The Daily Beast
2016-04-26

Yaba Blay


Handout; Instagram

Why has Lil’ Kim seemingly lightened her skin? Because of the absurd, but very present, social advantage for black people that comes with having lighter skin.

There was a time when Lil’ Kim represented a brand of unapologetic self-love for black women. The kind that announced that we are sexual beings without shame or fear. She reflected what it might look like to be at once a woman, black, and sexually free. Visually, her body was a site for pleasure, most importantly her own.

Sonically, her lyrics offered us permission to explore our own bodies and our own pleasure. Lil’ Kim was our champion.

I’m not sure what she’s now championing. In a series of pictures she posted on Instagram, she is virtually unrecognizable.

While we have debated whether other celebrities like Beyoncé and Rihanna have actually lightened their skin or if the magazines that featured their images had photoshopped their complexions, with Kim, there surely can be little question.

It looks as though she has lightened her once black-girl-brown complexion to one that’s not so brown at all. Her hair is longer, straighter, blonder. Her once round nose now thin. Even her eyes sit differently on her face. She’s changed, in ways that words can’t even begin to capture. And it hurts…

Read the entire article here.

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I’m Darker Than My Daughter. Here’s Why It Matters.

Posted in Articles, Family/Parenting, Latino Studies, Media Archive, United States on 2019-05-25 02:31Z by Steven

I’m Darker Than My Daughter. Here’s Why It Matters.

NYT Parenting
The New York Times
2019-05-21

Norma Newton

Norma Newton and her daughter at their home in Los Angeles.
Norma Newton and her daughter at their home in Los Angeles.
Carolina Adame

Breaching colorism with my little girl sent me reeling back into my childhood shame.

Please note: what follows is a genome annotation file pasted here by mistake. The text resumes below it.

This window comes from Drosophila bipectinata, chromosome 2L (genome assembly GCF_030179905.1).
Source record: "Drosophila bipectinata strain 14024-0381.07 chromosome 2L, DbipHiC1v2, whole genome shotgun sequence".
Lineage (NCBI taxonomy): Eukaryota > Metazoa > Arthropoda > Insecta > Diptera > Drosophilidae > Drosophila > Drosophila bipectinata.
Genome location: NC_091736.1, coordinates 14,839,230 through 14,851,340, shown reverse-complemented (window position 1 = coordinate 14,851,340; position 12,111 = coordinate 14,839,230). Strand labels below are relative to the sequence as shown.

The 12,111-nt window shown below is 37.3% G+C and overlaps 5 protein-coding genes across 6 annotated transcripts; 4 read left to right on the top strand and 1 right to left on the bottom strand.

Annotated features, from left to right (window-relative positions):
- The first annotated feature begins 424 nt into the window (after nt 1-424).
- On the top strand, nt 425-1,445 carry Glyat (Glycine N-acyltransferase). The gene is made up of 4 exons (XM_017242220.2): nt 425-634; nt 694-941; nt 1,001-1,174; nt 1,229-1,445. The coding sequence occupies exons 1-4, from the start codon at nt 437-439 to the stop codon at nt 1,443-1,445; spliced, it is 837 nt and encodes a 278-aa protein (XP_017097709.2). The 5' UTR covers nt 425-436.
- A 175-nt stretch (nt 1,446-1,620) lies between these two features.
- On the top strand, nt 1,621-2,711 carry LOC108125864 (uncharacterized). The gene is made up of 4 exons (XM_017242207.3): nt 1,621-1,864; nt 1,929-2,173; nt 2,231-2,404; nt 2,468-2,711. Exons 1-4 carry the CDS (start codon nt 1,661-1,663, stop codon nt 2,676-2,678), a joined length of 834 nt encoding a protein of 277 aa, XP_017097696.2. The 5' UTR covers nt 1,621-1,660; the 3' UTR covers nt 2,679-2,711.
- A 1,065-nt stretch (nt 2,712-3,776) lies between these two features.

Our bedtime routine that night started off like so many others, harried but mostly sweet. After making our way through brushing teeth and getting into pajamas, my daughter and I lay down on her bedroom floor to sing songs, the final step before crawling into bed.

When I tried to curl up next to my 4-year-old, though, I sensed her hesitation. She wiggled her little body away from mine each time I inched closer. “Do you not want mommy close to you, sweetie?” I asked, assuming she was initiating a game to extend our nighttime ritual. Her light-brown eyes locked in on me as she brushed her honey-colored locks aside with her hand.

In a casual on-the-edge-of-sleep voice she cooed, “Your skin is dark. I don’t want you to touch me.”

My brown Indigenous Latina body stiffened; I labored to breathe, outraged and confused. She rendered me speechless…

Read the entire article here.

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UMaine artist explores the many shades of colorism in exhibit

Posted in Articles, Arts, Media Archive, United States on 2019-05-04 20:05Z by Steven

UMaine artist explores the many shades of colorism in exhibit

Bangor Daily News
2018-02-21

Emily Burnham

It wasn’t until she moved away from her home state of Maine, the whitest state in the country, that visual artist Eleanor Kipping realized it isn’t just her mixed race that affects the way she moves in the world — it’s also her lighter skin tone.

Discrimination toward people based on the shade of their skin, with favor given to fairer tones, is known as colorism — related to racism but often practiced within a specific community of people of color.

“I knew that I was a person of color, but it was in exploring that that I discovered colorism and my light skin in relation to that,” said Kipping, 29, a native of Old Town now back in Maine as a graduate student in the Intermedia MFA program at the University of Maine….

…The images are mounted on frames, on the backside of which is brown paper. The “brown paper bag test,” for which the installation is named, was a real “test” administered by among black people in the late 18th and 19th centuries, in which skin the same tone or lighter than a brown paper bag was deemed desirable for acceptance into black fraternities or social clubs, and darker was not…

Read the entire article and watch the video here.

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Backlash Over Ad Depicting Naomi Osaka With Light Skin Prompts Apology

Posted in Articles, Asian Diaspora, Communications/Media Studies, Media Archive on 2019-01-22 16:36Z by Steven